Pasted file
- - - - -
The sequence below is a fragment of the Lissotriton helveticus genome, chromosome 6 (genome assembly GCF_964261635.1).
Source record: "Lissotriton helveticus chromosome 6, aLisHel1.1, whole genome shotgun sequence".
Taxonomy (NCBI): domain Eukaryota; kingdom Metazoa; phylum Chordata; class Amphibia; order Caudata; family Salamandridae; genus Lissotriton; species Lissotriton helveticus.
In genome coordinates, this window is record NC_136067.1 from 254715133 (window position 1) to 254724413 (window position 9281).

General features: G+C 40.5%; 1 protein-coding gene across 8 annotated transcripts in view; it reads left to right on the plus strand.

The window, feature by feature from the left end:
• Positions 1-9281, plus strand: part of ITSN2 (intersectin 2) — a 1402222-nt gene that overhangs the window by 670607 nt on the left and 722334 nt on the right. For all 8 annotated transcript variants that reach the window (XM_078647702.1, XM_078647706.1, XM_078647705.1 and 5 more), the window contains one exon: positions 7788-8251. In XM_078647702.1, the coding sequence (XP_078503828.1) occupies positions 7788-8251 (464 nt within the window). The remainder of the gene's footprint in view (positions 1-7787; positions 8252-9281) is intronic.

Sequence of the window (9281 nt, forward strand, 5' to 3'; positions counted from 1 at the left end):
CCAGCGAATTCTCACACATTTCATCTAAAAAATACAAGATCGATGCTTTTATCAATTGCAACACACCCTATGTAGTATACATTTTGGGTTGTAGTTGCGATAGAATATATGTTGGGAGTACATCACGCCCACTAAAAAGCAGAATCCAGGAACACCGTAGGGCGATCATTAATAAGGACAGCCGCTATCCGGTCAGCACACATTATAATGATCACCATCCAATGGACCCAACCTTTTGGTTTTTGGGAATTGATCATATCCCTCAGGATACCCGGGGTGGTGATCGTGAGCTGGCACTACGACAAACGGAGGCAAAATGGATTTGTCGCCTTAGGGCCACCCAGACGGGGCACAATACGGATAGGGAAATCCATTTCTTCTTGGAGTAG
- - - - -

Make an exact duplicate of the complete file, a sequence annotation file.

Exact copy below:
The sequence below is a fragment of the Lissotriton helveticus genome, chromosome 6 (genome assembly GCF_964261635.1).
Source record: "Lissotriton helveticus chromosome 6, aLisHel1.1, whole genome shotgun sequence".
Taxonomy (NCBI): domain Eukaryota; kingdom Metazoa; phylum Chordata; class Amphibia; order Caudata; family Salamandridae; genus Lissotriton; species Lissotriton helveticus.
In genome coordinates, this window is record NC_136067.1 from 254715133 (window position 1) to 254724413 (window position 9281).

General features: G+C 40.5%; 1 protein-coding gene across 8 annotated transcripts in view; it reads left to right on the plus strand.

The window, feature by feature from the left end:
• Positions 1-9281, plus strand: part of ITSN2 (intersectin 2) — a 1402222-nt gene that overhangs the window by 670607 nt on the left and 722334 nt on the right. For all 8 annotated transcript variants that reach the window (XM_078647702.1, XM_078647706.1, XM_078647705.1 and 5 more), the window contains one exon: positions 7788-8251. In XM_078647702.1, the coding sequence (XP_078503828.1) occupies positions 7788-8251 (464 nt within the window). The remainder of the gene's footprint in view (positions 1-7787; positions 8252-9281) is intronic.

Sequence of the window (9281 nt, forward strand, 5' to 3'; positions counted from 1 at the left end):
CCAGCGAATTCTCACACATTTCATCTAAAAAATACAAGATCGATGCTTTTATCAATTGCAACACACCCTATGTAGTATACATTTTGGGTTGTAGTTGCGATAGAATATATGTTGGGAGTACATCACGCCCACTAAAAAGCAGAATCCAGGAACACCGTAGGGCGATCATTAATAAGGACAGCCGCTATCCGGTCAGCACACATTATAATGATCACCATCCAATGGACCCAACCTTTTGGTTTTTGGGAATTGATCATATCCCTCAGGATACCCGGGGTGGTGATCGTGAGCTGGCACTACGACAAACGGAGGCAAAATGGATTTGTCGCCTTAGGGCCACCCAGACGGGGCACAATACGGATAGGGAAATCCATTTCTTCTTGGAGTAG